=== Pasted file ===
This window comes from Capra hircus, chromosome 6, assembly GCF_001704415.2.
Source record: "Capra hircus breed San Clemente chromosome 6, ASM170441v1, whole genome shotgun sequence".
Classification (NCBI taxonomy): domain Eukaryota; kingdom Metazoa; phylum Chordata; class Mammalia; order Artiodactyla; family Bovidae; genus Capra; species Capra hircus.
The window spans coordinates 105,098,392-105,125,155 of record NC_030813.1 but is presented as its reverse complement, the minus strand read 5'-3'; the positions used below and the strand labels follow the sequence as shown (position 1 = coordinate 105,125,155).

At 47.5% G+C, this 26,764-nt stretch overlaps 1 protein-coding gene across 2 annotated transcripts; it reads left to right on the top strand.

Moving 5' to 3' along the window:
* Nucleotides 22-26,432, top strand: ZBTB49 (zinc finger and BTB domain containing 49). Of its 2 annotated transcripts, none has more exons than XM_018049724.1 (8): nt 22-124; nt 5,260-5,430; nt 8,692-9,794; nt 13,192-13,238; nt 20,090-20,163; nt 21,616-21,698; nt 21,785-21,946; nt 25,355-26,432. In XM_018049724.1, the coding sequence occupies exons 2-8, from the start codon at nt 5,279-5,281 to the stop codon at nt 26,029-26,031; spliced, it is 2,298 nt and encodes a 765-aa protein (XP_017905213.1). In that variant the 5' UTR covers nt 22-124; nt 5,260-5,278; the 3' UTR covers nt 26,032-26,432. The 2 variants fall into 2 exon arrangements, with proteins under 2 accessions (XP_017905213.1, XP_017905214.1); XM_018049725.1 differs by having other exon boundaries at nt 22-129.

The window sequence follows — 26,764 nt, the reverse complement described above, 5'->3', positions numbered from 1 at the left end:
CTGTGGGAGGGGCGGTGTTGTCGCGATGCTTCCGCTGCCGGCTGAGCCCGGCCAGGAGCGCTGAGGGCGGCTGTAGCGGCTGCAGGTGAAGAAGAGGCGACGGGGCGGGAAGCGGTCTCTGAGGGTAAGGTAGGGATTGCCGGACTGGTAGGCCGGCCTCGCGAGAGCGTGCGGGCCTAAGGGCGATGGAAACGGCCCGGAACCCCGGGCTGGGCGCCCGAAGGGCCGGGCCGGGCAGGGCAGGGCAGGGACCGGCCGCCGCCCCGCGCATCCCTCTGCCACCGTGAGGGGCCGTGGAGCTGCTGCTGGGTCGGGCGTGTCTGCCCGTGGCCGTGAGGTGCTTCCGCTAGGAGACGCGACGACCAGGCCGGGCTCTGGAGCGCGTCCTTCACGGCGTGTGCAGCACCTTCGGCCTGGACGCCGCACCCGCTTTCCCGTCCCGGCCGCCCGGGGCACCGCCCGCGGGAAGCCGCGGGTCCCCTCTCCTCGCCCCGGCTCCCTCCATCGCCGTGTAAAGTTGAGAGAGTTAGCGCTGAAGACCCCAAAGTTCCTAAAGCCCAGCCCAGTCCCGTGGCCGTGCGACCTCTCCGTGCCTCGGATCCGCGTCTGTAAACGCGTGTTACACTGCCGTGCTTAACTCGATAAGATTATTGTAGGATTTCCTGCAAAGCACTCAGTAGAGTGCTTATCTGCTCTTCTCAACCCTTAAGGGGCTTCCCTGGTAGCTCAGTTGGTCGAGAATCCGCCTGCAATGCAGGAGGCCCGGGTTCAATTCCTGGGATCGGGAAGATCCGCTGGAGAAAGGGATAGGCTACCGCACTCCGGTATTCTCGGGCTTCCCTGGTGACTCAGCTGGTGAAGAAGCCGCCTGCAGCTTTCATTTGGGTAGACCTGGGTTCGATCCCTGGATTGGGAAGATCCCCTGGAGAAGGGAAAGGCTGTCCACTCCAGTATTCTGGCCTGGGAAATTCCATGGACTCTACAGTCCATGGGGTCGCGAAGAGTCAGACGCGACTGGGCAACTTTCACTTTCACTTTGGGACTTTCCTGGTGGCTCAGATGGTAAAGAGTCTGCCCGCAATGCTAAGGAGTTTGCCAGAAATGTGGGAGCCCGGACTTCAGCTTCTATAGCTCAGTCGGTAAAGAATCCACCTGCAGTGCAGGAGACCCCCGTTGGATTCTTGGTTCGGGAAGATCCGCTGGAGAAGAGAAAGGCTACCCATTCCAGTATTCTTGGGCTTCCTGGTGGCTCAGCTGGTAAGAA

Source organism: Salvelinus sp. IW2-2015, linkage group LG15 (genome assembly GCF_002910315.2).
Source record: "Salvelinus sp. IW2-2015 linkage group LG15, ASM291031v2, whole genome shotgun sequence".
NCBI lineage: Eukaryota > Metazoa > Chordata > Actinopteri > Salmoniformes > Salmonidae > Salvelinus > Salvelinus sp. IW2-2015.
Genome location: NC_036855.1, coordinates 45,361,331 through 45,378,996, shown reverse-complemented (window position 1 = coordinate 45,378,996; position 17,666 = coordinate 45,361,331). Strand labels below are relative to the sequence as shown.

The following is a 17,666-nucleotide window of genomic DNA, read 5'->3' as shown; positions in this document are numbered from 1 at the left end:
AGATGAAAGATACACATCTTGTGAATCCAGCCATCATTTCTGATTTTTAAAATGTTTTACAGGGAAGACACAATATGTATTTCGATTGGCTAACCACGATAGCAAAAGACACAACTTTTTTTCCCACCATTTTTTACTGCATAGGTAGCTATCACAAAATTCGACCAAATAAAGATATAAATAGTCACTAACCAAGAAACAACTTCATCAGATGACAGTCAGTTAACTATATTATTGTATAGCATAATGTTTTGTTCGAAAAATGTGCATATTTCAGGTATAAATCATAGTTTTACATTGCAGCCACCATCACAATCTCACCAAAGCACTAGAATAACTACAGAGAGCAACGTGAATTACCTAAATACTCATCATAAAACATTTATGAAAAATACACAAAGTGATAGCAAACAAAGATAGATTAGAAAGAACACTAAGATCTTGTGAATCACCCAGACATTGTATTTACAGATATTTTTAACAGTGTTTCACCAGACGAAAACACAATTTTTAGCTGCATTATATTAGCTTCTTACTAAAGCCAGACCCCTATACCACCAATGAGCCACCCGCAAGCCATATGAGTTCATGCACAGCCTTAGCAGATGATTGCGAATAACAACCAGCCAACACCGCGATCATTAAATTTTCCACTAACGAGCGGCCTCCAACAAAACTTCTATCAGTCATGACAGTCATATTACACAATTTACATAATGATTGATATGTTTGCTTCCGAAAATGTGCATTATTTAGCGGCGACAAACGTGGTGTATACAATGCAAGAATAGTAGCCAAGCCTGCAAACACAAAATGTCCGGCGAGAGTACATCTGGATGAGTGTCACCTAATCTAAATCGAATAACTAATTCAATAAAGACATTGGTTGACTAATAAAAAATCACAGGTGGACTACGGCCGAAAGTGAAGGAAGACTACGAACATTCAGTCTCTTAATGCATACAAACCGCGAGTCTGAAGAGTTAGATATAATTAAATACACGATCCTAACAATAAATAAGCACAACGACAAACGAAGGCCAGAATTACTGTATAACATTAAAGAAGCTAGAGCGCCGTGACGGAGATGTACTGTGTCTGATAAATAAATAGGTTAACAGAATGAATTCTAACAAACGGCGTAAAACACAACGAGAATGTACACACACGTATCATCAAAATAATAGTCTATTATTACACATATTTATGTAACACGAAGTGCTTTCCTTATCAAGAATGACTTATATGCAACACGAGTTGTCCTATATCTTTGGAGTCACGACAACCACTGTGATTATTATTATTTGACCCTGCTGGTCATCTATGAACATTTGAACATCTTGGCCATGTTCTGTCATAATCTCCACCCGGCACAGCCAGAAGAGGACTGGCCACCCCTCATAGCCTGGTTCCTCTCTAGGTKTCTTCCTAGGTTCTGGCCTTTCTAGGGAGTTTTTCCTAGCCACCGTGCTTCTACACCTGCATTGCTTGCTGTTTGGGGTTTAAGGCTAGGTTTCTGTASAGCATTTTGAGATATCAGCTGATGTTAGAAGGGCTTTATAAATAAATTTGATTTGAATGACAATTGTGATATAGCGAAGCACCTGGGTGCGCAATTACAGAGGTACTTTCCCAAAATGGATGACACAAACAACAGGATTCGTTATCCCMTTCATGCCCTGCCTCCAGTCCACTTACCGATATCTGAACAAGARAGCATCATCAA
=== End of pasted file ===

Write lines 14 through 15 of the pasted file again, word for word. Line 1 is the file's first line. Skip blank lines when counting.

The following is a 17,666-nucleotide window of genomic DNA, read 5'->3' as shown; positions in this document are numbered from 1 at the left end:
AGATGAAAGATACACATCTTGTGAATCCAGCCATCATTTCTGATTTTTAAAATGTTTTACAGGGAAGACACAATATGTATTTCGATTGGCTAACCACGATAGCAAAAGACACAACTTTTTTTCCCACCATTTTTTACTGCATAGGTAGCTATCACAAAATTCGACCAAATAAAGATATAAATAGTCACTAACCAAGAAACAACTTCATCAGATGACAGTCAGTTAACTATATTATTGTATAGCATAATGTTTTGTTCGAAAAATGTGCATATTTCAGGTATAAATCATAGTTTTACATTGCAGCCACCATCACAATCTCACCAAAGCACTAGAATAACTACAGAGAGCAACGTGAATTACCTAAATACTCATCATAAAACATTTATGAAAAATACACAAAGTGATAGCAAACAAAGATAGATTAGAAAGAACACTAAGATCTTGTGAATCACCCAGACATTGTATTTACAGATATTTTTAACAGTGTTTCACCAGACGAAAACACAATTTTTAGCTGCATTATATTAGCTTCTTACTAAAGCCAGACCCCTATACCACCAATGAGCCACCCGCAAGCCATATGAGTTCATGCACAGCCTTAGCAGATGATTGCGAATAACAACCAGCCAACACCGCGATCATTAAATTTTCCACTAACGAGCGGCCTCCAACAAAACTTCTATCAGTCATGACAGTCATATTACACAATTTACATAATGATTGATATGTTTGCTTCCGAAAATGTGCATTATTTAGCGGCGACAAACGTGGTGTATACAATGCAAGAATAGTAGCCAAGCCTGCAAACACAAAATGTCCGGCGAGAGTACATCTGGATGAGTGTCACCTAATCTAAATCGAATAACTAATTCAATAAAGACATTGGTTGACTAATAAAAAATCACAGGTGGACTACGGCCGAAAGTGAAGGAAGACTACGAACATTCAGTCTCTTAATGCATACAAACCGCGAGTCTGAAGAGTTAGATATAATTAAATACACGATCCTAACAATAAATAAGCACAACGACAAACGAAGGCCAGAATTACTGTATAACATTAAAGAAGCTAGAGCGCCGTGACGGAGATGTACTGTGTCTGATAAATAAATAGGTTAACAGAATGAATTCTAACAAACGGCGTAAAACACAACGAGAATGTACACACACGTATCATCAAAATAATAGTCTATTATTACACATATTTATGTAACACGAAGTGCTTTCCTTATCAAGAATGACTTATATGCAACACGAGTTGTCCTATATCTTTGGAGTCACGACAACCACTGTGATTATTATTATTTGACCCTGCTGGTCATCTATGAACATTTGAACATCTTGGCCATGTTCTGTCATAATCTCCACCCGGCACAGCCAGAAGAGGACTGGCCACCCCTCATAGCCTGGTTCCTCTCTAGGTKTCTTCCTAGGTTCTGGCCTTTCTAGGGAGTTTTTCCTAGCCACCGTGCTTCTACACCTGCATTGCTTGCTGTTTGGGGTTTAAGGCTAGGTTTCTGTASAGCATTTTGAGATATCAGCTGATGTTAGAAGGGCTTTATAAATAAATTTGATTTGAATGACAATTGTGATATAGCGAAGCACCTGGGTGCGCAATTACAGAGGTACTTTCCCAAAATGGATGACACAAACAACAGGATTCGTTATCCCMTTCATGCCCTGCCTCCAGTCCACTTACCGATATCTGAACAAGARAGCATCATCAA